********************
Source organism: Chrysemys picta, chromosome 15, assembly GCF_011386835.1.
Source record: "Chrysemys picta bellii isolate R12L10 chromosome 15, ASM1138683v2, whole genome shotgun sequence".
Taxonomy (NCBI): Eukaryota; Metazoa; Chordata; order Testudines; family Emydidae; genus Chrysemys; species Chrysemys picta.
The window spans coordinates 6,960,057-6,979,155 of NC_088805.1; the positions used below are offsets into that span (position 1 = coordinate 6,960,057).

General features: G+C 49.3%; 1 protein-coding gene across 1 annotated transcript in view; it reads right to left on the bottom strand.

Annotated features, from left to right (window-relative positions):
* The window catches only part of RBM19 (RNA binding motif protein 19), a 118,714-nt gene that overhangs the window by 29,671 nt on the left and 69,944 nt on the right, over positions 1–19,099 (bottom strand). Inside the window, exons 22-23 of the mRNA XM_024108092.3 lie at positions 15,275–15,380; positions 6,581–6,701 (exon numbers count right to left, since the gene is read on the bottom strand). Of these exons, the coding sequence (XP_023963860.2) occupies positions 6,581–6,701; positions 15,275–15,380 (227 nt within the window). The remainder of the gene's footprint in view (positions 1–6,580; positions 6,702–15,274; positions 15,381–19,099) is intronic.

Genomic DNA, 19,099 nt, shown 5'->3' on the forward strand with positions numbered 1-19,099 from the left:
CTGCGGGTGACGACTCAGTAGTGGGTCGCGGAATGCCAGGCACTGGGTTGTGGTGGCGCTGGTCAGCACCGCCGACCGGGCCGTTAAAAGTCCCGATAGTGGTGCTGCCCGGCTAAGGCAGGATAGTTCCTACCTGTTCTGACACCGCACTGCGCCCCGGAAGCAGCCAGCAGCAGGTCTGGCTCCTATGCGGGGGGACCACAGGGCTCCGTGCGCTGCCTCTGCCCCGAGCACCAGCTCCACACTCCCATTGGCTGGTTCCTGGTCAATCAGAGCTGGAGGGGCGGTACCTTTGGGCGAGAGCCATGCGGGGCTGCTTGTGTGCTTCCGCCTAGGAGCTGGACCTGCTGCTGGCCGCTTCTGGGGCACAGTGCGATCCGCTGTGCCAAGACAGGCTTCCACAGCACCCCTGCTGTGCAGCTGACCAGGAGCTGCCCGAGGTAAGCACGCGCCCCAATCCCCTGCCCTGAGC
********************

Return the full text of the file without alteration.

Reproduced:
Source organism: Chrysemys picta, chromosome 15, assembly GCF_011386835.1.
Source record: "Chrysemys picta bellii isolate R12L10 chromosome 15, ASM1138683v2, whole genome shotgun sequence".
Taxonomy (NCBI): Eukaryota; Metazoa; Chordata; order Testudines; family Emydidae; genus Chrysemys; species Chrysemys picta.
The window spans coordinates 6,960,057-6,979,155 of NC_088805.1; the positions used below are offsets into that span (position 1 = coordinate 6,960,057).

General features: G+C 49.3%; 1 protein-coding gene across 1 annotated transcript in view; it reads right to left on the bottom strand.

Annotated features, from left to right (window-relative positions):
* The window catches only part of RBM19 (RNA binding motif protein 19), a 118,714-nt gene that overhangs the window by 29,671 nt on the left and 69,944 nt on the right, over positions 1–19,099 (bottom strand). Inside the window, exons 22-23 of the mRNA XM_024108092.3 lie at positions 15,275–15,380; positions 6,581–6,701 (exon numbers count right to left, since the gene is read on the bottom strand). Of these exons, the coding sequence (XP_023963860.2) occupies positions 6,581–6,701; positions 15,275–15,380 (227 nt within the window). The remainder of the gene's footprint in view (positions 1–6,580; positions 6,702–15,274; positions 15,381–19,099) is intronic.

Genomic DNA, 19,099 nt, shown 5'->3' on the forward strand with positions numbered 1-19,099 from the left:
CTGCGGGTGACGACTCAGTAGTGGGTCGCGGAATGCCAGGCACTGGGTTGTGGTGGCGCTGGTCAGCACCGCCGACCGGGCCGTTAAAAGTCCCGATAGTGGTGCTGCCCGGCTAAGGCAGGATAGTTCCTACCTGTTCTGACACCGCACTGCGCCCCGGAAGCAGCCAGCAGCAGGTCTGGCTCCTATGCGGGGGGACCACAGGGCTCCGTGCGCTGCCTCTGCCCCGAGCACCAGCTCCACACTCCCATTGGCTGGTTCCTGGTCAATCAGAGCTGGAGGGGCGGTACCTTTGGGCGAGAGCCATGCGGGGCTGCTTGTGTGCTTCCGCCTAGGAGCTGGACCTGCTGCTGGCCGCTTCTGGGGCACAGTGCGATCCGCTGTGCCAAGACAGGCTTCCACAGCACCCCTGCTGTGCAGCTGACCAGGAGCTGCCCGAGGTAAGCACGCGCCCCAATCCCCTGCCCTGAGC